The motto of the state of Missouri, “Salus Populi Suprema Lex Esto,” translates from Latin as “Let the welfare of the people be the supreme law.”
It appears, carved in stone, above the statue of Thomas Jefferson at the south entrance of the State Capitol. The scroll upon which two bears stand on the Great Seal of Missouri includes these words.
With the 2019 session of the Missouri General Assembly just completed on Friday, the motto could reasonably be changed. It should read: “Just Trust Us.”
If the last four-and-a-half months in Jefferson City had a theme, those three words would encapsulate it.
“Trust” doesn’t seem a word that would play well in modern governance.
The country finds itself in partisan straits of the most extreme sort. Trust might be the last thing to rear its head in legislative give-and-take and public consumption of such.
One of the successes touted from the legislative session involved a program of workforce development and incentives offered to a Fortune 500 company for bestowing continued blessings on this state.
Please don’t read that as mocking, since the courtship of large corporations – General Motors has flirted with adding $1 billion in additional investment at a car plant near St. Louis – requires such a dowry these days.
As it stands, $50 million in taxpayer dollars will be waved at Detroit, a sizable trousseau.
But the 27-hour Senate filibuster on that bill last week came from members of the majority Republican Party, the same political allegiance as Gov. Mike Parson, the proposal’s primary cheerleader.
Those stalling the vote used the words “slush fund” in reference to the measure’s potential for other incentives to be distributed. (Slush fund has no good connotation.) Again, that came from friends.
“Trust us,” said the supporters. In the end, Missourians will have to.
Last fall, voters in the state turned down an increase in Missouri motor fuel taxes by more than 172,000 votes. It would have raised about $288 million each year for state road funding and $123 million for local governments to build and maintain roads.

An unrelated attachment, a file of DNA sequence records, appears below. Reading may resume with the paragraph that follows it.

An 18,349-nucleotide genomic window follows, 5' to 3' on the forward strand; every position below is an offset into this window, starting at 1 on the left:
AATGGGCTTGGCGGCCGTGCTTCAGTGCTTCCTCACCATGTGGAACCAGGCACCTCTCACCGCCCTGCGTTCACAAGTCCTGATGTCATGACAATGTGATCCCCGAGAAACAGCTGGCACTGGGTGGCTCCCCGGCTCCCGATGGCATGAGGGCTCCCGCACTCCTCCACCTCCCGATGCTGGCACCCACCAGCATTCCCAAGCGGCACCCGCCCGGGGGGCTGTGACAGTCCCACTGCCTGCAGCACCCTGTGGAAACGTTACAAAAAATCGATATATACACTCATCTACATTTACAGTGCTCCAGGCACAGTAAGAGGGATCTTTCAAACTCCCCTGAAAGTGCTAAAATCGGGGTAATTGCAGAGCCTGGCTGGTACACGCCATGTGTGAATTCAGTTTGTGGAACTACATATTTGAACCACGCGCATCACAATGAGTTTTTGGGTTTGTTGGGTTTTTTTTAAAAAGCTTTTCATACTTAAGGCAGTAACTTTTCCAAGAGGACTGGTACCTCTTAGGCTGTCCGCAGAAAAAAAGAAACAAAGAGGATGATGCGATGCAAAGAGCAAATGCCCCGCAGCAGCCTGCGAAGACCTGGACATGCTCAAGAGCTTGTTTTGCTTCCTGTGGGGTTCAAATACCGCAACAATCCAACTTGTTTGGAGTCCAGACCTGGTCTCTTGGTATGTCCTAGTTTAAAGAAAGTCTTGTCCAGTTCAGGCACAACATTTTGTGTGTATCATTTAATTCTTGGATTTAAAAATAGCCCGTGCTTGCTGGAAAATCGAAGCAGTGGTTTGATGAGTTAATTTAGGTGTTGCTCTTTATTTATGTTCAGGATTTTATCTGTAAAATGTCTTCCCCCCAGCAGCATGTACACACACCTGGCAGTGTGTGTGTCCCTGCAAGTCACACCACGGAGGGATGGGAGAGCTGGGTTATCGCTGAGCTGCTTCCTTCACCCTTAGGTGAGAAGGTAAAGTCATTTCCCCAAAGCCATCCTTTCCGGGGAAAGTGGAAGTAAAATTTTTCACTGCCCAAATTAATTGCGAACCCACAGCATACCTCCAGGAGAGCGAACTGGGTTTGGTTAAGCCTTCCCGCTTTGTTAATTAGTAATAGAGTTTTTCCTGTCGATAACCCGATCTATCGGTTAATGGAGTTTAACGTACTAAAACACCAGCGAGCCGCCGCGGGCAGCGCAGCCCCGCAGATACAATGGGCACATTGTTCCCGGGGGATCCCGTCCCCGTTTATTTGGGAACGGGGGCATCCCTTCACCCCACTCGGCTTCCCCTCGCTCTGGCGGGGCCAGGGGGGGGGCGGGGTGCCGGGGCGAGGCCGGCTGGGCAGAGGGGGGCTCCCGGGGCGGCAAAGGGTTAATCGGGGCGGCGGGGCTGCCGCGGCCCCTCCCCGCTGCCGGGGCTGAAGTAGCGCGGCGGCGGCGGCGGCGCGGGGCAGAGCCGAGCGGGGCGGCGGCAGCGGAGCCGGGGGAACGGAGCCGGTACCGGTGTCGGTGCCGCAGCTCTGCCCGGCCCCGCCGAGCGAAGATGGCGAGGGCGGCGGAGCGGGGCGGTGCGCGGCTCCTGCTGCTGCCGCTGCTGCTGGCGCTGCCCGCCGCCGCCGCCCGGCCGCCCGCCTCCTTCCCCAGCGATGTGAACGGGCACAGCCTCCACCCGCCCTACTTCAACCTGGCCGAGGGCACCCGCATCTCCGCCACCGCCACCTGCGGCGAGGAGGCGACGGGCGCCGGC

Left with loose asphalt and crumbling bridges, the Legislature authorized $301 million in bonds for repairs, a Band-Aid on a bigger problem. Lawmakers and the governor said “trust us,” but that doesn’t mean they were wrong.
The best decisions, many politicians say, take place at the level closest to the impact of those decisions.
But those in the Statehouse passed measures preventing local school boards from enacting earlier start dates for their academic years, just as they barred county health departments from enacting stronger laws over livestock feeding operations.
Sure, you’re there in the immediate area, but trust us here under the Capitol Dome.
Of course, in the race with Alabama, Georgia and other states to create the most restrictive abortion regulations, Missouri lawmakers told women, trust us, we know what’s best for your health, your bodies.
The Pew Research Center has tracked the idea of public trust for a while. When asking Americans if they trusted government in Washington, 77 percent said they did always or most of the time on Oct. 15, 1964.
In March of this year, the trust factor had fallen to 17 percent.
One would assume this trend would follow for other levels of government, too. A bit of skepticism can be a healthy thing for the public. Too much distrust can drive democracy to the point of backlash.
In short, the “trust us” mantra can only be repeated so many times.